Great Barrier Reef Fishing Bans Mean Coral Bounces Back Faster After Disaster

05/04/2016 6:19 AM AEST | Updated 15/07/2016 12:51 PM AEST
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(GERMANY OUT) Juvenile Clown Anemonefish in bleached Sea Anemone, Amphiprion ocellaris, Heteractis magnifica, Cenderawasih Bay, West Papua, Indonesia (Photo by Reinhard Dirscherl/ullstein bild via Getty Images)

Fish are protecting coral on the Great Barrier Reef from bleaching events, storms and predators, but researchers aren't exactly sure how these finned friends are doing it.

While a novice may think fishing is banned on the Great Barrier Reef, this great natural wonder is divided into no-take zones and places where fishing is allowed.

Over the last 20 years, researchers at the Australian Institute of Marine Science have studied 20 reefs inside no-take zones and 26 reefs that are open to fishing and have found the no-take zones with more fish bounce back faster from disaster.

diver great barrier reef cyclone

A free diver examines the extensive damage caused by Cyclone Hamish on the Great Barrier Reef in 2009.

Study lead author Camille Mellin said there was a clear difference between reefs with and without fishing.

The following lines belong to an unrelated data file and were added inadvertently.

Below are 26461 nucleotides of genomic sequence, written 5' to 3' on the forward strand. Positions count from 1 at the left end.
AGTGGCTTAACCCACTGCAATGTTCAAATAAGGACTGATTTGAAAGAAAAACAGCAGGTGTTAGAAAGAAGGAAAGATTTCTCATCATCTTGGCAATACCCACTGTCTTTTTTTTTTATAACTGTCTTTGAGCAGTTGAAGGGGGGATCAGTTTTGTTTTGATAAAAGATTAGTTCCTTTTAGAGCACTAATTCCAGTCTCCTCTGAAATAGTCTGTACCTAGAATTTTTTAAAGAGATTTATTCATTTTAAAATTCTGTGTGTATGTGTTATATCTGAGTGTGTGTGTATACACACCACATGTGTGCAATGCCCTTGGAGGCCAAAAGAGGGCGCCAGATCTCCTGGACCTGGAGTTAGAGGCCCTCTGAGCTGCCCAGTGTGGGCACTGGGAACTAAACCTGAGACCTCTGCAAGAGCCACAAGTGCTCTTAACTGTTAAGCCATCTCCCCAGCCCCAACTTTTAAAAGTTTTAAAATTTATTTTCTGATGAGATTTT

“We found that reef communities, such as fish and corals, in no-take zones were less impacted by disturbance and recovered faster than outside no-take zones,” Mellin said.

“For example, after a crown-of-thorns starfish outbreak it took nearly nine years for the coral community on reefs outside no-take zones to recover, but just over six years inside no-take zones.

“Rapid recovery times are critically important, especially when the reef is faced with so many different threats, but equally important is our finding that reefs inside no-take zones actually fared better during the disturbances, on average the magnitude of impacts was 30 per cent lower.”

Mellin said that until now there was very little evidence that no-take zones provided benefits for the wider ecosystem.

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